And we’ll have fun, fun, fun ’till daddy takes the T-bird away. The beach. The sun. California has flirted with national popularity ever since the Gold Rush. And when filmmakers discovered the endless summer of Hollywood, its ascent to national dominance as a symbol became assured. But it really wasn’t until the 1960s that California became the center of the youth-culture universe. From the Beach Boys to the Doors, California was where it was at. So, when the Maurice Lipsky Music Co., a prominent importer and distributor in New York City, wanted to name the more adventuresome parts of his Japanese-made Domino line, creating an association with the Left Coast seemed natural.
Lipsky, by the way, was the company that offered the Orpheum brand of guitars at least from the 1950s on, if not earlier. Many Orpheum’s were made by United Guitars of Jersey City, NJ, the successor to the Oscar Schmidt Company. United also built most of the Premier guitars sold by the Peter Sorkin Music Co. There is some evidence that Lipsky’s Orpheum name was used on some Italian Wandré guitars, as well.
In 1967 Lipsky introduced a line proto-copies carrying the Domino brand name. Most were inspired by European models such as the EKO Violin guitar. Among the offerings were two models sporting a California cache, the #502 Californian, an asymmetrical copy of a Vox Phantom, and the #CE82 Californian Rebel (wouldn’t California Rebel have made more sense?) shown here. As far as I’m aware, the Californian Rebel was like no other guitar available at the time. I suppose you’d call this a semi-solid, since most of it is solid, but built in halves with a sound cavity routed out under the one sound hole. The top has a nice German carve relief, which makes the painted-on “binding” kind of amusing! The slotted head adds a kind of retro vibe. Note the cool dots along the top side of the bound fingerboard. What looks like a rosewood pickguard is wood grained plastic. Like a lot of mid-’60s guitars, the vibrato has a flip-up mute, basically a spring-loaded bar with a piece of foam rubber that deadens the strings. Kind of neat, but it’s hard to imagine how anyone would use it.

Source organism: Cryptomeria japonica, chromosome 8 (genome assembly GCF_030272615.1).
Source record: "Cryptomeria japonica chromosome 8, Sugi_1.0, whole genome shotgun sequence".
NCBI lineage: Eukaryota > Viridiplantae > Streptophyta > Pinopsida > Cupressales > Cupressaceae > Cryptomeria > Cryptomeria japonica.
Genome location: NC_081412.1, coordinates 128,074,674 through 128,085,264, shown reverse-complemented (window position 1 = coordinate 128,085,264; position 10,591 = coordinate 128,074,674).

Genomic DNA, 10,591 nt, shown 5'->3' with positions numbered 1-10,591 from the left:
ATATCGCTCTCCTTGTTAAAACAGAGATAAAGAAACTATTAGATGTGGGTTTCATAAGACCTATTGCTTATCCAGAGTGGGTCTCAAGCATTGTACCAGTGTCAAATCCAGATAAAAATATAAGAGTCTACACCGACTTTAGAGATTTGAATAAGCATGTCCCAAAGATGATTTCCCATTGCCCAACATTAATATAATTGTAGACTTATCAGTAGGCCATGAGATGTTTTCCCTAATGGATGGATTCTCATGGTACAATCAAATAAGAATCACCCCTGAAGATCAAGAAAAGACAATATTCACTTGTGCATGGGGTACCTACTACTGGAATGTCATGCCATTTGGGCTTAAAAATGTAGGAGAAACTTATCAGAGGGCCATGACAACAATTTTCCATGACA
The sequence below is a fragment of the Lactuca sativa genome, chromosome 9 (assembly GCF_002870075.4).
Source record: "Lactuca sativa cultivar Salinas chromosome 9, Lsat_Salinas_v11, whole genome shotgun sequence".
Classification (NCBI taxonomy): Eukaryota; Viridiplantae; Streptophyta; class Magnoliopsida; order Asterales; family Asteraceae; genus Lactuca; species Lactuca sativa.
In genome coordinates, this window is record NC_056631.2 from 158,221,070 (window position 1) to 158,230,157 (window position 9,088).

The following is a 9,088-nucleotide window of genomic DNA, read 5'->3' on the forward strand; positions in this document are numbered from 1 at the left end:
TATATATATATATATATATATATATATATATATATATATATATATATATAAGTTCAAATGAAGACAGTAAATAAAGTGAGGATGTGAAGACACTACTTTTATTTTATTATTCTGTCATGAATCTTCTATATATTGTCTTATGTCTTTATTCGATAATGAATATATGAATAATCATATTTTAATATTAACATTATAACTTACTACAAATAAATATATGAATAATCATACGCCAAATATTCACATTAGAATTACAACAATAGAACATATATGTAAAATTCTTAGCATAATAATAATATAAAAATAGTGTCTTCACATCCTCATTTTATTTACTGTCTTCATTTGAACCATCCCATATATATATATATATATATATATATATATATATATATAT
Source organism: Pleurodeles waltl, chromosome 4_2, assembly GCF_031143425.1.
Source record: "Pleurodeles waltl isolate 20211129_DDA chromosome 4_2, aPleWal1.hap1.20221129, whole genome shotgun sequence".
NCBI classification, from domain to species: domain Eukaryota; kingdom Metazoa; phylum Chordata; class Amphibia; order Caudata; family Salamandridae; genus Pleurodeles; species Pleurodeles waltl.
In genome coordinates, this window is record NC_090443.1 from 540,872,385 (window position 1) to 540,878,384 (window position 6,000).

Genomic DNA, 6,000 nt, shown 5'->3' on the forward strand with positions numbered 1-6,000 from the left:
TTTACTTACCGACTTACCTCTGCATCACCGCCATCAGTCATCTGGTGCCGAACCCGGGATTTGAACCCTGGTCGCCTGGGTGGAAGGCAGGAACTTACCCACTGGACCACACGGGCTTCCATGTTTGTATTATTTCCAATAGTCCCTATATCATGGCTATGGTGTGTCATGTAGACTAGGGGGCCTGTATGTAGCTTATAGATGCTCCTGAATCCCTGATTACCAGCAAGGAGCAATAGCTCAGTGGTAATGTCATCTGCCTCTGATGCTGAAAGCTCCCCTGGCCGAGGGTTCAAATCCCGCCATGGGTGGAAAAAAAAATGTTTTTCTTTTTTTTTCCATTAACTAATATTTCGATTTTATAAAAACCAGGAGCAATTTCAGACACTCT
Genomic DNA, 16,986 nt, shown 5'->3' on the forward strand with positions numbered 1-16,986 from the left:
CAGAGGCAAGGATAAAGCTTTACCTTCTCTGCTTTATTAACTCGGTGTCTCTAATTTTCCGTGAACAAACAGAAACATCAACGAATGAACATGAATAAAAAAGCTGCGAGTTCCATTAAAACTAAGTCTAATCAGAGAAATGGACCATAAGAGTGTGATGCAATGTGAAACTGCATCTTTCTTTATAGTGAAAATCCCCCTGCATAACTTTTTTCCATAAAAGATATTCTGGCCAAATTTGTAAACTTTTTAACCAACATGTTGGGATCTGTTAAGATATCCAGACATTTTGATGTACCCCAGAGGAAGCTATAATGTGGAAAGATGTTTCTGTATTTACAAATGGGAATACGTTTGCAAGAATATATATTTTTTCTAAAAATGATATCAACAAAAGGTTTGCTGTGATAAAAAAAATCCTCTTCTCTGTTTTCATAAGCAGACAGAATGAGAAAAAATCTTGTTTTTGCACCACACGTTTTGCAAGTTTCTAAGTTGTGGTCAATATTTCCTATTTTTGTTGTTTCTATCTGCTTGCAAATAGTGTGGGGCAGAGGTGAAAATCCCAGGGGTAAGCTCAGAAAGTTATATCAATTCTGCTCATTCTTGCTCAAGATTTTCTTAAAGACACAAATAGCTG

With these big chunky pickups you get a 50-50 chance on having good sound, or maybe much better than that. Most are pretty high output for a single-coil. I once bought a bag of these and found pickups ranging from 5K to a whopping 13K resistance (a hot Humbucker runs around 8.5K)! To make these even cooler, the two sliding switches are attached to different value capacitors to give you more tonal variety.
Who actually built this guitar is unknown, but these pickups appear to be associated with Kawai guitars, and that’s probably a good guess.
Alas, the 1960s were closer to the heavy, meandering solos of the Doors than the strum-a-lum twang of the Beach Boys when this guitar appeared. Besides, the guitar boom of earlier in the decade was grinding rapidly to a halt. 1966 was the peak year of guitar imports, with a dramatic decline in ’67. In 1968 Valco/Kay and a bunch of Japanese makers went out of business. Maurice Lipsky drops from sight around this time, and the industry went through a period of transition which yielded the Copy Era of the 1970s. Still, the Domino Californian Rebel is a very boss guitar, perfect for picking Pipeline on the beach at sunset.
13 thoughts on “California Dreamin’ (1960’s Domino Californian Rebel CE82 Electric Guitar)”
I own two Californian Rebels, and just played one for a live gig last week in my surf band! They’re pretty unbelievable- they feel and sound great, and are just fun to look at. Hard to find too!
I have an old californian rebal by domino that i want to sell. it would need to be gone through. Anybody interested? drop a message at firstname.lastname@example.org
Darren, would you consider selling one of your Californian Rebels? I’ve been after one for ages! Drop me an e-mail on email@example.com
Sorry everyone, I have sold my Californian rebel. Thanks for all the interest.
I read another article on this website saying that you own a couple of domino californians, I was just wondering if you are interested in selling one of these guitars????
Yes, make a “Domino”…and send me the prototype…I will promote it!
I want one!
I’m not a fan of the headstock, but the rest of the guitar looks interesting – a more angular take on the “Breadwinner” concept. Ought to be comfortable to play, and if Eastwood does its usual updating of electronics, this could be really cool.
If anyone has a californian rebel they want to sell send me a message at firstname.lastname@example.org
Hey. If someone sells a Californian Rebel please contact me : email@example.com
I want this guitar so much!
I have a 60’s model Domino six string , looks like a Vox type body has 3 pickup’s ,4 switches and a volume and tone knob, by the bridge is a (string muff) that mutes the strings and a whammy bar.(handle missing)
It is white with a wood grain pick guard and maple neck .No Case!
I would like to sell it, ( $500.00) plus shipping, if anyone is interested contact me for pic’s.
If you still have a Domino Californian Rebel I’d be very interested, thanks!
If you have a Californian Rebel I am interested to buy from you!
Contact me – firstname.lastname@example.org